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J Biol Chem. 1998 Jun 5;273(23):14461-7.

Stimulation of the DNA-dependent protein kinase by poly(ADP-ribose) polymerase.

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Cell and Molecular Biology Group (LS-4), Life Sciences Division, Los Alamos National Laboratory, Los Alamos, New Mexico 87545, USA.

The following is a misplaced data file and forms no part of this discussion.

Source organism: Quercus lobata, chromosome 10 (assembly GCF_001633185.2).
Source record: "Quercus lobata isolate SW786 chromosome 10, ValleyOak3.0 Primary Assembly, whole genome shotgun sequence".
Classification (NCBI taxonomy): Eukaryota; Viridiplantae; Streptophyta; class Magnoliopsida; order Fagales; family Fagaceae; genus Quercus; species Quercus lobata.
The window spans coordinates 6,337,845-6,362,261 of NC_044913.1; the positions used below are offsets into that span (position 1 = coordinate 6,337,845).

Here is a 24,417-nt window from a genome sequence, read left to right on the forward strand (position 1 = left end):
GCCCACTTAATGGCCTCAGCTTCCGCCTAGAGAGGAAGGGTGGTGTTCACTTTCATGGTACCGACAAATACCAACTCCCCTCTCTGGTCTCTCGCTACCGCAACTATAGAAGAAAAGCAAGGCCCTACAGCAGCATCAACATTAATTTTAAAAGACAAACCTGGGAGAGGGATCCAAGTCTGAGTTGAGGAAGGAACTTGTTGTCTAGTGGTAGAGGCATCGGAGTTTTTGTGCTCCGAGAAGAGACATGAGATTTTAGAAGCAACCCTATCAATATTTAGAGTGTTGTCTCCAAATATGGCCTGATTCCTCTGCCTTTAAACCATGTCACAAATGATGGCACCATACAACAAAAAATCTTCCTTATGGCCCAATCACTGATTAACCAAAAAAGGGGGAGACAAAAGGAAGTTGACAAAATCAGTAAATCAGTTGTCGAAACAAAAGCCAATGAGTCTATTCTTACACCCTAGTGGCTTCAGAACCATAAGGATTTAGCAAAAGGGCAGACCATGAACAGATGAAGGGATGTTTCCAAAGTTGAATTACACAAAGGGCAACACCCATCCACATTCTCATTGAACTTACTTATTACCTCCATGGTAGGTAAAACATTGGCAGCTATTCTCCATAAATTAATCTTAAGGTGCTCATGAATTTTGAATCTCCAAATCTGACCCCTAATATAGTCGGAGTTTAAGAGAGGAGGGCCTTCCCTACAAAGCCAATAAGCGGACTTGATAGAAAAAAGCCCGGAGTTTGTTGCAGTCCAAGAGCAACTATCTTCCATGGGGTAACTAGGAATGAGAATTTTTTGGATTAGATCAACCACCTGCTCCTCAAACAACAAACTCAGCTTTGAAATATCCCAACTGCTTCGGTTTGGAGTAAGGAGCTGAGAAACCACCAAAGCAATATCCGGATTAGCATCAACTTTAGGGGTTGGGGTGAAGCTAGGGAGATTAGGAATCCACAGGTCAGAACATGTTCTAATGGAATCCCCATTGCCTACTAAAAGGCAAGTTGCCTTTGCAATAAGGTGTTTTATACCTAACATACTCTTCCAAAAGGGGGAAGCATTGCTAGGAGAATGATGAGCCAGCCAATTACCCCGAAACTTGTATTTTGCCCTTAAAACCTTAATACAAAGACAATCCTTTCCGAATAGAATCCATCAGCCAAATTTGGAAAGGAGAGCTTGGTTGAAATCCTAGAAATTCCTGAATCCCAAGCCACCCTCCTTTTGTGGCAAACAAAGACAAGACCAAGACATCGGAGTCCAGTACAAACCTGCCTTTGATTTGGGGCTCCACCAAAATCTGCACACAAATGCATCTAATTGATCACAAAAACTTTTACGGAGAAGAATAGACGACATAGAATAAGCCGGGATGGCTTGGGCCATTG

The DNA-dependent protein kinase (DNA-PK) is a heterotrimeric enzyme that binds to double-stranded DNA and is required for the rejoining of double-stranded DNA breaks in mammalian cells. It has been proposed that DNA-PK functions in this DNA repair pathway by binding to the ends of broken DNA molecules and phosphorylating proteins that bind to the damaged DNA ends. Another enzyme that binds to DNA strand breaks and may also function in the cellular response to DNA damage is the poly(ADP-ribose) polymerase (PARP). Here, we show that PARP can be phosphorylated by purified DNA-PK, and the catalytic subunit of DNA-PK is ADP-ribosylated by PARP. The protein kinase activity of DNA-PK can be stimulated by PARP in the presence of NAD+ in a reaction that is blocked by the PARP inhibitor 1, 5-dihydroxyisoquinoline. The stimulation of DNA-PK by PARP-mediated protein ADP-ribosylation occurs independent of the Ku70/80 complex. Taken together, these results show that PARP can modify the activity of DNA-PK in vitro and suggest that these enzymes may function coordinately in vivo in response to DNA damage.

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